Dr. Josh Gray leads the Spatial Ecosystem Analytics Laboratory and is an Assistant Professor in the Department of Forestry & Environmental Resources, and the Center for Geospatial Analytics at NC State University. Previously, Josh was a postdoc and research assistant professor at Boston University, where he worked with Dr. Mark Friedl’s group on MODIS land cover, and MODIS and moderate-scale land surface phenology. Prior to that, Josh was a PhD student under the direction of Dr. Conghe Song at the University of North Carolina at Chapel Hill. Josh’s group develops and uses modern remote sensing approaches (e.g. image time series, data fusion, Bayesian statistical analysis) to characterize large-scale changes in vegetation. Then, a variety of statistical and process models, field observations, climate and other ancillary data are used to quantify the food, water, and carbon impacts of vegetation changes.
1. What do you study?
My group tries to answer questions like: How will food and water security be affected by climate change? In what ways can smallholder farmers adapt their cultivation practices to be more resilient against weather variability? Which deforestation mitigation policies are effective? and, Where and how has the timing of seasonal vegetation activity changed over the past several decades? Answering these types of questions requires that we obtain accurate information about how vegetation is changing that is consistent across continental to global scales. We develop algorithms that retrieve that information from remotely sensed (primarily satellite) imagery. We are particularly interested in figuring out how to use time series of imagery from different satellites together.
2. How did you get in your field?
I got the privilege of doing what I do mostly through the incredible support of my family, my teachers and mentors, and more than a little luck. My father was a forester and we grew up deep in the wilderness of WNC. My grandfather was an engineer who worked on some of the earliest computers. These two influences strongly shaped my interests and imagination. I developed a passion for the natural world on long walks through the forest with my father, and I started programming at a very early age using a QBASIC book I got from the library and an old x86 machine my grandfather gave us (my first “program” was a couple hundred lines copied from the back of that book…into the DOS prompt!). It wasn’t until I was midway through an undergrad CS major when I found a way to unite these two passions. My professors and advisors helped me realize that environmental modeling, GIS, and remote sensing offered the perfect blend of math, natural sciences, and coding. I switched to an ES major, worked for a few years as a GIS tech, and then sought a PhD in geography. From there, I focused on using satellite remote sensing to answer pressing environmental questions.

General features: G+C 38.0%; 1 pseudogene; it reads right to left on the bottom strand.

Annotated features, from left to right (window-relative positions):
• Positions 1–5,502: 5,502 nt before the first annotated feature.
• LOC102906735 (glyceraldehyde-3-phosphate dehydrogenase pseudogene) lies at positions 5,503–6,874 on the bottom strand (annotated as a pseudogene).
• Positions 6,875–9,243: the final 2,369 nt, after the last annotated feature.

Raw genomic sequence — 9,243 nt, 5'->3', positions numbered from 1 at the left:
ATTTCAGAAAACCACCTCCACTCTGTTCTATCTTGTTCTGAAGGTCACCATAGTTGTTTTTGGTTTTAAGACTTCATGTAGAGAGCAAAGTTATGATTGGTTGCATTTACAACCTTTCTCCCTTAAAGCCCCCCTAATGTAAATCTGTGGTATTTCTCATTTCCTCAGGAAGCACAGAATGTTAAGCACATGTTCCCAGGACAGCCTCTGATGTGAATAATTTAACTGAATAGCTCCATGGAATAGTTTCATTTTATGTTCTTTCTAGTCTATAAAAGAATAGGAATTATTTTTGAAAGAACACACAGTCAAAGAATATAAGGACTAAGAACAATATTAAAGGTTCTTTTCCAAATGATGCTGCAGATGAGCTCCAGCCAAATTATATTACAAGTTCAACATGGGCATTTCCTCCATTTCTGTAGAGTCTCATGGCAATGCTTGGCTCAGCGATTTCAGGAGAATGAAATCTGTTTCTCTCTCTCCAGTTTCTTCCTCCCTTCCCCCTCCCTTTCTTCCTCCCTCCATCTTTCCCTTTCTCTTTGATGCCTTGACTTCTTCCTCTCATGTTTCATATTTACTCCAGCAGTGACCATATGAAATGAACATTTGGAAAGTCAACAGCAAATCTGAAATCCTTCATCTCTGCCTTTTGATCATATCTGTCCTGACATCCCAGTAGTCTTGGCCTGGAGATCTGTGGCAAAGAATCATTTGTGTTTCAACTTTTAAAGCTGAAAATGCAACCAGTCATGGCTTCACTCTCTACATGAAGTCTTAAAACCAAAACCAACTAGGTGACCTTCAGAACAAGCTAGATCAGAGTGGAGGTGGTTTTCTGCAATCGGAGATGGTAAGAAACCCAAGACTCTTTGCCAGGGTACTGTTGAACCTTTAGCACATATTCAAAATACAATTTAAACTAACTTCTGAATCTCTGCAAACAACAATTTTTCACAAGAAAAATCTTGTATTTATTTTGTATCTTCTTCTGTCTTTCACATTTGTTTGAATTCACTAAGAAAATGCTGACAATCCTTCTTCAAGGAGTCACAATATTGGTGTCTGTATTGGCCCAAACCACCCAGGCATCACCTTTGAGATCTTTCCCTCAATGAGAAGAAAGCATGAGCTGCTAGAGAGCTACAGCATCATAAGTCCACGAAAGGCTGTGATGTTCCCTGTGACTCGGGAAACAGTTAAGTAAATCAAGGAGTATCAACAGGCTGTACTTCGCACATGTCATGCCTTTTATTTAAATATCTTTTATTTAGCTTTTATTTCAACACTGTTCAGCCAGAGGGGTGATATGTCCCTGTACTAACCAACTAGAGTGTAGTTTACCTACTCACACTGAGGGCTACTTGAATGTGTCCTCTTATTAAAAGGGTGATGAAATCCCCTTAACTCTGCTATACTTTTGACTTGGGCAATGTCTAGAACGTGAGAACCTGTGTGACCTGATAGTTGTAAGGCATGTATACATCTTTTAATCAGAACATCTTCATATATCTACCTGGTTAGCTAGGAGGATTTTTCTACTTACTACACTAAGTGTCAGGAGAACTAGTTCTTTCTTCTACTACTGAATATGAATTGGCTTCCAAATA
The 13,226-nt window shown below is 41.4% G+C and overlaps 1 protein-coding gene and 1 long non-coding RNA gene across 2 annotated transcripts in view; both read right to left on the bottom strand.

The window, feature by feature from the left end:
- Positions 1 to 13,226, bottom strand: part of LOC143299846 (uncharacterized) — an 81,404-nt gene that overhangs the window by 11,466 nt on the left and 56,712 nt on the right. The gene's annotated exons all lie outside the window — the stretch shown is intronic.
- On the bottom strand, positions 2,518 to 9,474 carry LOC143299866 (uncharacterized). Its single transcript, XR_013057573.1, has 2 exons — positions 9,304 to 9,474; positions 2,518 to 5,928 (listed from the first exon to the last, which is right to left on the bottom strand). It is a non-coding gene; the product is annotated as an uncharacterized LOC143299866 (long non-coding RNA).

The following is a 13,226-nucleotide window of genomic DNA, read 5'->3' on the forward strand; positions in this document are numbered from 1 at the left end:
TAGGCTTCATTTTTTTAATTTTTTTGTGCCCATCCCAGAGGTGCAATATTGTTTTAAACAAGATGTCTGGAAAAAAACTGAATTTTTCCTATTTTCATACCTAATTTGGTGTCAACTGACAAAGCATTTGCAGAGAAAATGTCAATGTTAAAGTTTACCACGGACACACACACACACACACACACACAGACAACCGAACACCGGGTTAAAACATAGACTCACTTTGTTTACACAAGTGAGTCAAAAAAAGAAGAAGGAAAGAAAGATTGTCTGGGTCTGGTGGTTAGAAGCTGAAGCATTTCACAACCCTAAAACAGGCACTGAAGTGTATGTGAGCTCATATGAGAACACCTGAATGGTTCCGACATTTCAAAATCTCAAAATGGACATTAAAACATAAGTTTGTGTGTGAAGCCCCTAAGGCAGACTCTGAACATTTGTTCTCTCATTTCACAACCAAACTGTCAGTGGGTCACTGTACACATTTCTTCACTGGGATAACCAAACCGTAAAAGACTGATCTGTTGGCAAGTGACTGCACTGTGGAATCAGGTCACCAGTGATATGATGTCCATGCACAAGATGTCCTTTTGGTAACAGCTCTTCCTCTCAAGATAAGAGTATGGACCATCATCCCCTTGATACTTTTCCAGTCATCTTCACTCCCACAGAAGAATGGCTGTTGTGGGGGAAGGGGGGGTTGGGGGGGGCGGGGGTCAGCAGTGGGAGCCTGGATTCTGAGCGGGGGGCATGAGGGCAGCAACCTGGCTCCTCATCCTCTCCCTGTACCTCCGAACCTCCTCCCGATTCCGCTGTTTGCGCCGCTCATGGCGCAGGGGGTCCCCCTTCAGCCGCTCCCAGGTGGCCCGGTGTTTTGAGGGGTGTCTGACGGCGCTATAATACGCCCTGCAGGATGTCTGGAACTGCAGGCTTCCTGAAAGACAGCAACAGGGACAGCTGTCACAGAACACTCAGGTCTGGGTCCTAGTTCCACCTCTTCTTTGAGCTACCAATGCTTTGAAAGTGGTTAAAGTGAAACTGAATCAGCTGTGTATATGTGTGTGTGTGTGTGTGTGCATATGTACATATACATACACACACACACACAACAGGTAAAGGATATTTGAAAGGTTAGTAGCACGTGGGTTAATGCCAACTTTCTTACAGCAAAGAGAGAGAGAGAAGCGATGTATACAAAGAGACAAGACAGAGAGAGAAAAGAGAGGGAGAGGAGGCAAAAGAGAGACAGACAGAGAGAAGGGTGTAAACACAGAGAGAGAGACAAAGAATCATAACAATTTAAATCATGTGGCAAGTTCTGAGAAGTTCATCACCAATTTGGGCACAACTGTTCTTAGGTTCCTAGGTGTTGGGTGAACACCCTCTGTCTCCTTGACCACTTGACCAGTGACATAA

3. What is most exciting about your research, and/or what do you hope to achieve with your research?
Using space lasers to measure Earth is pretty cool and exciting. I’ve been at this a while and the “gee whiz” factor hasn’t even started to wear off. Those technical aspects of the work still excite me, but I have grown even more passionate about using those technologies to solve critical environmental challenges. Currently, we’re working hard to envision a more climate resilient future for millions of smallholder farmers, to provide a monitoring system that will reduce deforestation and inform policy choices, and solve the mystery of how plants’ life cycles are determined by weather. Success in these domains could improve livelihoods, protect biodiversity and carbon stores, and improve models of carbon and water fluxes.
4. What led to you becoming a professor at NC State?
I applied to a different job at NC State earlier in my postdoc career, and I guess they took pity on me when I applied again. As my dad said when I told him I got the job at NC State: “What do they want with you, isn’t that the shop that invented loblolly pine?!” In all seriousness, like everyone that has the privilege of doing this sort of work: I got very lucky.
5. What was your favorite course you taught?
I get to teach two great courses at NC State: Geospatial Data Mining (GIS713) and Earth from Space (ES113). I love teaching both for different reasons. In GIS713, I get to work with a really talented and diverse group of graduate students. In ES113 I get to share my passion for satellite remote sensing with a large group of undergraduates, some of whom are searching for a place to direct their talent and energy.
6. What advice would you give students interested in your field of study?
Take as much math and statistics as you can manage as an undergraduate. Learn to code. Seek out opportunities to engage with ongoing research at NC State.